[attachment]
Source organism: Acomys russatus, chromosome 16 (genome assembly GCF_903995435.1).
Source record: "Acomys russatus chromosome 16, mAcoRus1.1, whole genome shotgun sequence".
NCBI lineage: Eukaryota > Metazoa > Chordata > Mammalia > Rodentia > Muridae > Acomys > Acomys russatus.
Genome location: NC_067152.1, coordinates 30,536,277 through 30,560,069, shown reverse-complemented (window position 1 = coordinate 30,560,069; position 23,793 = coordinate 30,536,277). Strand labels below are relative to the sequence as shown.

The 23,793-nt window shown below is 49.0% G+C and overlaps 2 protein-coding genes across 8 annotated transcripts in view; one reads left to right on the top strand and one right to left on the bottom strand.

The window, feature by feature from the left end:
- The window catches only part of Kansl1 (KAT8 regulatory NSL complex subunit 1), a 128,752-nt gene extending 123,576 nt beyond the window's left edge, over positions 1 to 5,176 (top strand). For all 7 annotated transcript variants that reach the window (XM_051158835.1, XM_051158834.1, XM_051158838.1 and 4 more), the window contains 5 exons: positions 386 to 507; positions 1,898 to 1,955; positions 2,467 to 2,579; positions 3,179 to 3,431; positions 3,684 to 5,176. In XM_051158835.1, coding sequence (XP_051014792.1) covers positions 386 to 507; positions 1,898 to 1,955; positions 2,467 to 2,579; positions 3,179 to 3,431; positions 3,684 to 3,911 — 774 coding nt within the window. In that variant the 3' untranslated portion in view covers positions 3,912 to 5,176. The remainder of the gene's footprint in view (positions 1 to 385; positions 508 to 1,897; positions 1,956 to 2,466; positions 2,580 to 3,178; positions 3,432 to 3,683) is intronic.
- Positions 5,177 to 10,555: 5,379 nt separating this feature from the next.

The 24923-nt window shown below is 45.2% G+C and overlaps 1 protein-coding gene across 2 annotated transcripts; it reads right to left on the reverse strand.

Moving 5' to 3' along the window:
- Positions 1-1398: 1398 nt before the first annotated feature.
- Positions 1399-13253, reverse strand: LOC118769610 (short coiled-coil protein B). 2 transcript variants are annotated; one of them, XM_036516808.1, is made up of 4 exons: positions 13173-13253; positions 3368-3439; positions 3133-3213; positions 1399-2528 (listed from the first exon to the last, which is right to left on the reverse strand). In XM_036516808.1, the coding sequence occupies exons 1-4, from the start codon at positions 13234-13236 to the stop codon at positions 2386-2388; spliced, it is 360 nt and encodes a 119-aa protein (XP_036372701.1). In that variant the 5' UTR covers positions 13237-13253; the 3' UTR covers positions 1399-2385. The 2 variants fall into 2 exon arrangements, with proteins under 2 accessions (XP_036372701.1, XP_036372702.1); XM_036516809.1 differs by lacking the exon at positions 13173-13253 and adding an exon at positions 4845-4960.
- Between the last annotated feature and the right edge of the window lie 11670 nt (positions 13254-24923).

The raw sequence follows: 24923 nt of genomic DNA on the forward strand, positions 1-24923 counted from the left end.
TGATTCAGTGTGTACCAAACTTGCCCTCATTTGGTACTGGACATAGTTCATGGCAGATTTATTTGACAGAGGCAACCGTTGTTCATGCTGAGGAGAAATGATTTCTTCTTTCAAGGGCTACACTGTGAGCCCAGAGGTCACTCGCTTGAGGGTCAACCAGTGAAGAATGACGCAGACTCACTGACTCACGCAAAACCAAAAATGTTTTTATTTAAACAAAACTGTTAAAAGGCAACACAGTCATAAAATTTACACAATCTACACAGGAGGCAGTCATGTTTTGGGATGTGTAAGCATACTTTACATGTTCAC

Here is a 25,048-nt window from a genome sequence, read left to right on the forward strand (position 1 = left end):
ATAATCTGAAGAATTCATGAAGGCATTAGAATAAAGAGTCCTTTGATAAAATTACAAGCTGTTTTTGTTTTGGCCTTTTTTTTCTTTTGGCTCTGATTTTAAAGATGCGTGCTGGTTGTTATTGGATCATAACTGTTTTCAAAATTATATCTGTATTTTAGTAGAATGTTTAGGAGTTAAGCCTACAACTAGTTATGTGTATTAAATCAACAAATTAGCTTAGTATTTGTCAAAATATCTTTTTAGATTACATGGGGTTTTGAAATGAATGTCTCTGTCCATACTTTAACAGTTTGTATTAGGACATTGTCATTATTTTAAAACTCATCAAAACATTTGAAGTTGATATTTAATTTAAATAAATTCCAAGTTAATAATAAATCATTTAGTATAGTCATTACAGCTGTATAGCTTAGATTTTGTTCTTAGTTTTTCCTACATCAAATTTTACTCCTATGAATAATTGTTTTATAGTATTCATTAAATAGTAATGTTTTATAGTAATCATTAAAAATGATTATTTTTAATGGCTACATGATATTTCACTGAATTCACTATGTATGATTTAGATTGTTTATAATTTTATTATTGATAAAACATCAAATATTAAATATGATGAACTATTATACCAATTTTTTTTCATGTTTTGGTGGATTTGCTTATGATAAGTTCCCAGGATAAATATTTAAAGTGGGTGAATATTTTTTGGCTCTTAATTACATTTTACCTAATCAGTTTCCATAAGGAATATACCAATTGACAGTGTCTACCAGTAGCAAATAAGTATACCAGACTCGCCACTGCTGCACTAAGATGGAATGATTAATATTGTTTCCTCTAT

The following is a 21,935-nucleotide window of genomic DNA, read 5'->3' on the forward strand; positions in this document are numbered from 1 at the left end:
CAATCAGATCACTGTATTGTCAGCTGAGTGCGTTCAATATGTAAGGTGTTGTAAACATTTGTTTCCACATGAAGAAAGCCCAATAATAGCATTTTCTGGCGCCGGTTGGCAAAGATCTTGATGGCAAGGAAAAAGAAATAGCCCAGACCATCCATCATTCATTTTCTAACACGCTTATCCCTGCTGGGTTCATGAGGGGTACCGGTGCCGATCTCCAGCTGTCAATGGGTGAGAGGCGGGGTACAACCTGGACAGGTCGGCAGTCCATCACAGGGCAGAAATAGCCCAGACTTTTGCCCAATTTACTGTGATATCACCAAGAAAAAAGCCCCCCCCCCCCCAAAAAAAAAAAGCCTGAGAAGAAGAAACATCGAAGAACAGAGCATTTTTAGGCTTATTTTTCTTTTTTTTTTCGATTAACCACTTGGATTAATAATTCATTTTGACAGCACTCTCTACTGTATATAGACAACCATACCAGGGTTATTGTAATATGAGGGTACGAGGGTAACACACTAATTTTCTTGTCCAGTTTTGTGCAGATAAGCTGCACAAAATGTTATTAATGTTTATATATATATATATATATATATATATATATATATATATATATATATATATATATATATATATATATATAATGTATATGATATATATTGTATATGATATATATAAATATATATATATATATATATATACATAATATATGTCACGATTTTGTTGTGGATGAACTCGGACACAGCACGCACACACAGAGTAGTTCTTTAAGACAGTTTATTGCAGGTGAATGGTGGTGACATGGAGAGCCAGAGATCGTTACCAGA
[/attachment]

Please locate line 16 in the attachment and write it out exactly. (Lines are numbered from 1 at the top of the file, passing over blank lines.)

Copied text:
Here is a 25,048-nt window from a genome sequence, read left to right on the forward strand (position 1 = left end):